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A DUB LAZARUS PROJECT – THE RESURRECTION OF WAYNE PAUL

Copyright: Lorenzo Valmontone

The year is 1994 and everyone knows the name of East End crooner with Jamaican roots: Wayne Paul. Signed to London hip-hop label, Sound of Money Records, managed by Jeremy Tuson (known as Tuse); his notorious debut single, Take the Train (who Wayne wrote with Tuson), thanks to Trevor Nelson; received airplay on Radio 1. His co-signees included Blak Twang and Roots Manuva. He was also introduced to Shy FX and Jazzie B (co-founder of Soul II Soul). The world was at his feet. Wayne appeared to have everything. Then suddenly, he would enter the darkest and most depressing period of his life; his addiction to class A drugs and alcohol reached a new level. Take the Train, would be his only release during the 1990’s. The sound of Money Records would cease to exist. This bright star full of potential had burned out all too prematurely. In and out of clinics, often immobile with bouts of depression; Wayne was forgotten and there was no hope of a comeback.

So how did Wayne comeback and recover from this? “I am recovering!” insisted Wayne. “I have been (recovering) for over 16 years straight now without relapsing. Addicts don’t “recover”; they just don’t relapse”. Wayne told me, it took until 2001 to learn to love himself and to allow those around him to help him. Within four months of turning this corner, he was approached by Lee Johnson; an acquaintance of his former manager. This led to a reunion with Jeremy Tuson; who quickly remembered why he initially signed Wayne, after hearing him sing in 1993 at Playwrights (now The Morgans Arms), an East End pub in Morgan Street, Bow. Wayne would now record tracks alongside Chali 2na from Jurassic 5 on Dub Come Save Me, the remix album of Roots Manuva’s second studio album, Run Come Save Me, for Big Dada records (founded by hip-hop journalist Will Ashon).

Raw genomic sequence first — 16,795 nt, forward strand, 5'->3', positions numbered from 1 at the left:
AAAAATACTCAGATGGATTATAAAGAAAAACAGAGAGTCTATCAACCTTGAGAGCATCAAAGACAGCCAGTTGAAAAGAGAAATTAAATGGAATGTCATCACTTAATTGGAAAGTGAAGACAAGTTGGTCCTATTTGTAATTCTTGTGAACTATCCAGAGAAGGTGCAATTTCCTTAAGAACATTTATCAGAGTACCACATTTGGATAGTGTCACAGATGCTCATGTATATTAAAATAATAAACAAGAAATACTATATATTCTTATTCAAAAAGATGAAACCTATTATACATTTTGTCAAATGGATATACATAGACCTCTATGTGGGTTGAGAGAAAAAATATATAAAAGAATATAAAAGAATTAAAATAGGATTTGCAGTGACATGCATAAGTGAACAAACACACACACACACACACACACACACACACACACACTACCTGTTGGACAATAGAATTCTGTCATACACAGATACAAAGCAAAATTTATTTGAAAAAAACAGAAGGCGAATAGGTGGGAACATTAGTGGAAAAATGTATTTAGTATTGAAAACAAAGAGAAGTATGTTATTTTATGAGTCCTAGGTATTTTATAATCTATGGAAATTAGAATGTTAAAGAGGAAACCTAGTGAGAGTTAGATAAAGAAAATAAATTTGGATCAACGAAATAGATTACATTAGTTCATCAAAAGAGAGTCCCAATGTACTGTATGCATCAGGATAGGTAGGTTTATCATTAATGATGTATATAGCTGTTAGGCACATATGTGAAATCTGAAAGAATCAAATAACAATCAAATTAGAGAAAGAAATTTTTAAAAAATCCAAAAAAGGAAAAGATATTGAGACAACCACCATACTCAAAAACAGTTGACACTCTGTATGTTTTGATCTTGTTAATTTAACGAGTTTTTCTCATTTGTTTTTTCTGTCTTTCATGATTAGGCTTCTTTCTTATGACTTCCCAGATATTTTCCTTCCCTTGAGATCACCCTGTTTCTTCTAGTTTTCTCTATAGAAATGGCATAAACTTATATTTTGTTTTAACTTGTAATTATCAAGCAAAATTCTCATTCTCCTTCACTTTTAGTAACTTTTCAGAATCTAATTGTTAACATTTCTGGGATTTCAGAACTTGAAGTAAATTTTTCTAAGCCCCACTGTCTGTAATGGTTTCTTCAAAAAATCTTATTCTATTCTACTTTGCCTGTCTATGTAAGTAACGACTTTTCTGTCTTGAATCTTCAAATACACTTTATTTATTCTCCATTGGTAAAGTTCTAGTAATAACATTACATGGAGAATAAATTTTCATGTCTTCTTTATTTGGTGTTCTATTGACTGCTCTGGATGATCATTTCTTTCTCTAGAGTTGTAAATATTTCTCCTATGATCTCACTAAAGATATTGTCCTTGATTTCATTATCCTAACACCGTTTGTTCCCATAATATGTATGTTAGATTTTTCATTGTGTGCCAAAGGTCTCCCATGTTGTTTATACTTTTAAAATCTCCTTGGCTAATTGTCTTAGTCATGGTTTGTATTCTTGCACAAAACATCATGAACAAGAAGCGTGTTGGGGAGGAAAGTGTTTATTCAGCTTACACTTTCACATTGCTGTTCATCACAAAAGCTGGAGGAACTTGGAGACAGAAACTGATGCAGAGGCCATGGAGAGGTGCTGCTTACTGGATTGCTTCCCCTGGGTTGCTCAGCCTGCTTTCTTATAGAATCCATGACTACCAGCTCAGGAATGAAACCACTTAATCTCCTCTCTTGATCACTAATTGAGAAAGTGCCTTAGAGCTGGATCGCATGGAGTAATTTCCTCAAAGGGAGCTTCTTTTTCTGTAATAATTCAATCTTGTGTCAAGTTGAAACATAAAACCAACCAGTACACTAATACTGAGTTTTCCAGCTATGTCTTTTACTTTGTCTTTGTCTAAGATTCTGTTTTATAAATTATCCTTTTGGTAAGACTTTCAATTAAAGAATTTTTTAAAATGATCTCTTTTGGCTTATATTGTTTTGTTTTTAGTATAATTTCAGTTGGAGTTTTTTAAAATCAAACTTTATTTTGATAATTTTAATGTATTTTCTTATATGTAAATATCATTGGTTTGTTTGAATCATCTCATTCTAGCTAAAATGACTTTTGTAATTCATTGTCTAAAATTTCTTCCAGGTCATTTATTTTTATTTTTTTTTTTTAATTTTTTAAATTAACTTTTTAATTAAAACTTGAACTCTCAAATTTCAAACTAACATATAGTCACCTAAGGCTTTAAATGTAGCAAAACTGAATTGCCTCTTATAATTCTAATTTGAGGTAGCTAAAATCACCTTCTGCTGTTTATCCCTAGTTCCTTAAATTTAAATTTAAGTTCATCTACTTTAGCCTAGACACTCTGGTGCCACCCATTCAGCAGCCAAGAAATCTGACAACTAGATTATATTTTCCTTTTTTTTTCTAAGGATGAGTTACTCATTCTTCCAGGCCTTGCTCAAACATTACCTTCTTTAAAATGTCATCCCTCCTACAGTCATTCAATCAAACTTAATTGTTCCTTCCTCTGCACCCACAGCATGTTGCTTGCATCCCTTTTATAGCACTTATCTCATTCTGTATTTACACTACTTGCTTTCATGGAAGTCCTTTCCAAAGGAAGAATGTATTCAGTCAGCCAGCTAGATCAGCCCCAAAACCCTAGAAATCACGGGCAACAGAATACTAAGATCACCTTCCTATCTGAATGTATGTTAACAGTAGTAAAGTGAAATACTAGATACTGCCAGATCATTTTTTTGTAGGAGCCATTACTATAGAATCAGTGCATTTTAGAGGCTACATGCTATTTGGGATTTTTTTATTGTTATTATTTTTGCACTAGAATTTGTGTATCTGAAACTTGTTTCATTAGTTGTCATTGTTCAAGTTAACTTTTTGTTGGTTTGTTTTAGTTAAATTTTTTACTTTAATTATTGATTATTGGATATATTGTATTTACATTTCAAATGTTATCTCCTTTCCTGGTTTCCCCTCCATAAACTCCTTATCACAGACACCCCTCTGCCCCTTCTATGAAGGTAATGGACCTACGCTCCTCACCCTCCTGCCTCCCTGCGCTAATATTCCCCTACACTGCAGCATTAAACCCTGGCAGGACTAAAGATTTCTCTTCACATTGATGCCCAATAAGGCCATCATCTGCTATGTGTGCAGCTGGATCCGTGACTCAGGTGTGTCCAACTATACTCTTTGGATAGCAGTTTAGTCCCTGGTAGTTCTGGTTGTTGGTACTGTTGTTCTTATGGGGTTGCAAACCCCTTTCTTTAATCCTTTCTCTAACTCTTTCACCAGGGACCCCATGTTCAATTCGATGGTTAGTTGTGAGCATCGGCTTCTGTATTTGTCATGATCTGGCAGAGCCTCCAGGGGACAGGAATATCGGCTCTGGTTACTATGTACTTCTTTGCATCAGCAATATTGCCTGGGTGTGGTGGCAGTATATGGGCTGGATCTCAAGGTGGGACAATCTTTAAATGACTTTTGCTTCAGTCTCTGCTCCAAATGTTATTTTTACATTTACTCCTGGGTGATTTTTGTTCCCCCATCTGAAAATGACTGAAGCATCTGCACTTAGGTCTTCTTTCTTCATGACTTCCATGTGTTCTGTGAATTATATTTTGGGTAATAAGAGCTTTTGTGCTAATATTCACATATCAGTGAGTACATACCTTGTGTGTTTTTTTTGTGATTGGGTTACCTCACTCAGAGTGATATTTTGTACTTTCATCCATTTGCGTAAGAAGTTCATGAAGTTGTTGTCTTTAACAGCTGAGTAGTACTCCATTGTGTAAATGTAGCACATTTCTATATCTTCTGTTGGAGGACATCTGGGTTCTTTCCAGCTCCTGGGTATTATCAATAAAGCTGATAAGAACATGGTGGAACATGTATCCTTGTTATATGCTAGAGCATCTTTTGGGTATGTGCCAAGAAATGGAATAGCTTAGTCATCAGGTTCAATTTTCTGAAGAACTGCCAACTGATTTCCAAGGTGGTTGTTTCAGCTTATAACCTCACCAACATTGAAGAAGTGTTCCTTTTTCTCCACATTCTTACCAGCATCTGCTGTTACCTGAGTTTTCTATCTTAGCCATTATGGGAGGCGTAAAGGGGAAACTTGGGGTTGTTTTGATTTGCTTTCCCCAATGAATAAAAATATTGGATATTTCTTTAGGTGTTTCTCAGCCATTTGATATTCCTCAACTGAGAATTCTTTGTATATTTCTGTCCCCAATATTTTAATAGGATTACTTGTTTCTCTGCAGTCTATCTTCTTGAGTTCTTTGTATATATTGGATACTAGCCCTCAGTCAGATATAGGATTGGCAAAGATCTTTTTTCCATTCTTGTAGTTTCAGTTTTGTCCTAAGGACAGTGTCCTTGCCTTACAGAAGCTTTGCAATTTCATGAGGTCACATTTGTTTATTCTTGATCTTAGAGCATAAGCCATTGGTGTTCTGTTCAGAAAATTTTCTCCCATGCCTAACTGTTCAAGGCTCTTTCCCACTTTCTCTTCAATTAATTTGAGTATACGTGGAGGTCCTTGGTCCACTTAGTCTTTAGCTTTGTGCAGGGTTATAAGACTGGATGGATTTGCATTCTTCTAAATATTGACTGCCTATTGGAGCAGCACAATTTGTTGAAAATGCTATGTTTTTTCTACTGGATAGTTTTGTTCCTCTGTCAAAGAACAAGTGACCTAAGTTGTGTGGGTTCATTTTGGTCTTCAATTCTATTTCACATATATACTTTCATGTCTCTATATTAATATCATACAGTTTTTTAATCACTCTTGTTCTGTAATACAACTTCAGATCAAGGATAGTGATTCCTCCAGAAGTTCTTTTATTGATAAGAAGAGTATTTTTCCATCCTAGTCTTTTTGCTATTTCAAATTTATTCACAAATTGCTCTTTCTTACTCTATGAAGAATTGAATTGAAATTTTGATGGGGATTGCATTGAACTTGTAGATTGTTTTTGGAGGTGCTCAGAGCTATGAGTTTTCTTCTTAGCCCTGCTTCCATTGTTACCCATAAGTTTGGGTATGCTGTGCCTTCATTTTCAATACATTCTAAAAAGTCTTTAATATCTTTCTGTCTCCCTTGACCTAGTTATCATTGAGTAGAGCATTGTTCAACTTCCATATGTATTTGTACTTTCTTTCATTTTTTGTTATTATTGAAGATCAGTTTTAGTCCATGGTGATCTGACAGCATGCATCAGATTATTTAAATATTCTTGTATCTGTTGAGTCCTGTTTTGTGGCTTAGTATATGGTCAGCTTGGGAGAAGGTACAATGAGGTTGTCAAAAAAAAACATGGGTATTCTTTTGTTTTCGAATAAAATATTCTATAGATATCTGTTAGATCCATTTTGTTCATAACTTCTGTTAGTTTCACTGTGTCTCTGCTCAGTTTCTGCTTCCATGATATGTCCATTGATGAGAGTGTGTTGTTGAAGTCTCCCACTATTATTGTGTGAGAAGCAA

Further opportunities presented themselves to Wayne. In 2003, he would provide vocals on Wayne “Lotek” Bennett’s (who co-produced Run Come Save Me) self-titled album of his project, Lotek Hi-Fi. Wayne would also feature on Big Dada’s compilation album, released in 2007; celebrating ten years since the label’s creation. In the same year, Wayne also released his second solo single on Indignous Records, Guns Them Down. This long-awaited follow-up to his 1994 debut, Take the Train, was composed by reggae musician, Delroy Pinnock. Wayne co-wrote the lyrics with him. The following year, Wayne would collaborate with The Quemists and Wiley, to release, Dem Na Like Me, via Ninja Tune.

“Recovering” has made Wayne a busy man. With his devoted wife Leigh by his side, Wayne has become a foster carer. He is also a gym instructor, working with people with addiction and mental health problems. “I was given a chance. I need to give others a chance. The world would be a better place if everybody did this”. In 2013 he released his long-awaited debut album, Between the Lines, on Absinthe Music & Mental Groove Records. Between the Lines, features collaborations with a variety of musicians, including Grime artist, God’s Gift. In 2015, a documentary about his life, written and directed by Lorenzo Valmontone and Steven Blatter, Jumping the Shadows, would be screened internationally; earning critical acclaim. So many things were put under the spotlight for Wayne: being one of seven children, his severe stutter (that only departs when he is behind a microphone), his difficult childhood of being bullied at school and “being beaten by the belt”.